Langley engineers will work with Lockheed Martin and teammate Orbital Science Corp. to develop a launch abort system designed to pull the Orion CEV crew module away from its Ares 1 launcher in the event of an emergency.
The launch abort system will be built by Orbital Sciences under a contract worth around $500 million over 12 years.
Orbital Sciences spokesman Barron Beneski said the contract is the Dulles, Va.-based company’s single biggest in terms of annual revenue potential. It is expected to generate about $50 million a year for the next five years.
Orbital’s propulsion vendors for the project are Sacramento, Calif.-based Aerojet and Promontory, Utah-based ATK Thiokol.
Aerojet is providing the attitude control and jettison motors for the launch abort system, while ATK Thiokol is providing a four-nozzle abort motor capable of cranking out the 500,000 pounds of thrust in two seconds needed to propel the Orion crew module clear of its launcher should something go wrong on the pad or in flight.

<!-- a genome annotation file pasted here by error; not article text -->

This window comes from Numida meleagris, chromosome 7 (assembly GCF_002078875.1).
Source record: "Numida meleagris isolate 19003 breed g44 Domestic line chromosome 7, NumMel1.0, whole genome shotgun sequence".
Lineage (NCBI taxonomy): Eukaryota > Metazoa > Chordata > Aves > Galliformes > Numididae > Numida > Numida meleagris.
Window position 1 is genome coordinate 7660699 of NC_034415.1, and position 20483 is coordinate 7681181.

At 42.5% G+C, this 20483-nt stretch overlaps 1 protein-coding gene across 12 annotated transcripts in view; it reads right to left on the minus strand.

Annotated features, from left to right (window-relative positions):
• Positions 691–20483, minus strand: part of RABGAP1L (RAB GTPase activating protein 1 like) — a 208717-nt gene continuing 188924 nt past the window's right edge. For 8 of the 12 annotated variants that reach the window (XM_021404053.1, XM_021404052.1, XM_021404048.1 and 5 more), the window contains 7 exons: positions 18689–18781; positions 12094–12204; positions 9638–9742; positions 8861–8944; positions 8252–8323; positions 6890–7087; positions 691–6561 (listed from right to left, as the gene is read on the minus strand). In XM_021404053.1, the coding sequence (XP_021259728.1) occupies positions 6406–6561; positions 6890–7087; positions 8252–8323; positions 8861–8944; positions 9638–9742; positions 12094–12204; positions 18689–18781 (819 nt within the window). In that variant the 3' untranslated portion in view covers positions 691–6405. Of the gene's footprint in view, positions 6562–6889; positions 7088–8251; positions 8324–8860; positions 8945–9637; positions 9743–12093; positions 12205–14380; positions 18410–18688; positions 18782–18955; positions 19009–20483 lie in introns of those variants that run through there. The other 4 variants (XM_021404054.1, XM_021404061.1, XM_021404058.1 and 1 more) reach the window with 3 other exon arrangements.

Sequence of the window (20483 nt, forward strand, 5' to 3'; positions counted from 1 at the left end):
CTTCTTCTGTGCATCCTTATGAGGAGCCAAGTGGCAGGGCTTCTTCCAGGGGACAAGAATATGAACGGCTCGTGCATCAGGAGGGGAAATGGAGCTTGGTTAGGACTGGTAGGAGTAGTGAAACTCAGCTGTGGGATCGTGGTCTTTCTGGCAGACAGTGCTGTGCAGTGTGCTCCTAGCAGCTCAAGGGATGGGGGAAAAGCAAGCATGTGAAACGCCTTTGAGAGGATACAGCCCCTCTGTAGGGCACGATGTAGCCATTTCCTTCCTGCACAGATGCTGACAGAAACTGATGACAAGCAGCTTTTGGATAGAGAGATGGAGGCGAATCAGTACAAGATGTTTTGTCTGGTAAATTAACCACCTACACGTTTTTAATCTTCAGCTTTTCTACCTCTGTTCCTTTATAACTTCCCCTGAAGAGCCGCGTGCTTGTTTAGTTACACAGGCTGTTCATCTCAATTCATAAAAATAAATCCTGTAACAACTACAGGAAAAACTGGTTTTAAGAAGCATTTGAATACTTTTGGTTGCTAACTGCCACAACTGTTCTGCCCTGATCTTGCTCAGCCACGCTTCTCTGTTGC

ATK Thiokol spokesman George Torres said the abort motor the company is supplying has a lot of heritage, with a design that is traceable to the abort motors used in NASA’s Mercury, Gemini and Apollo programs and more recently on the space shuttle program to jettison the orbiter’s spent solid rocket boosters. Torres said the work would be done in Promontory, but could not give a dollar value.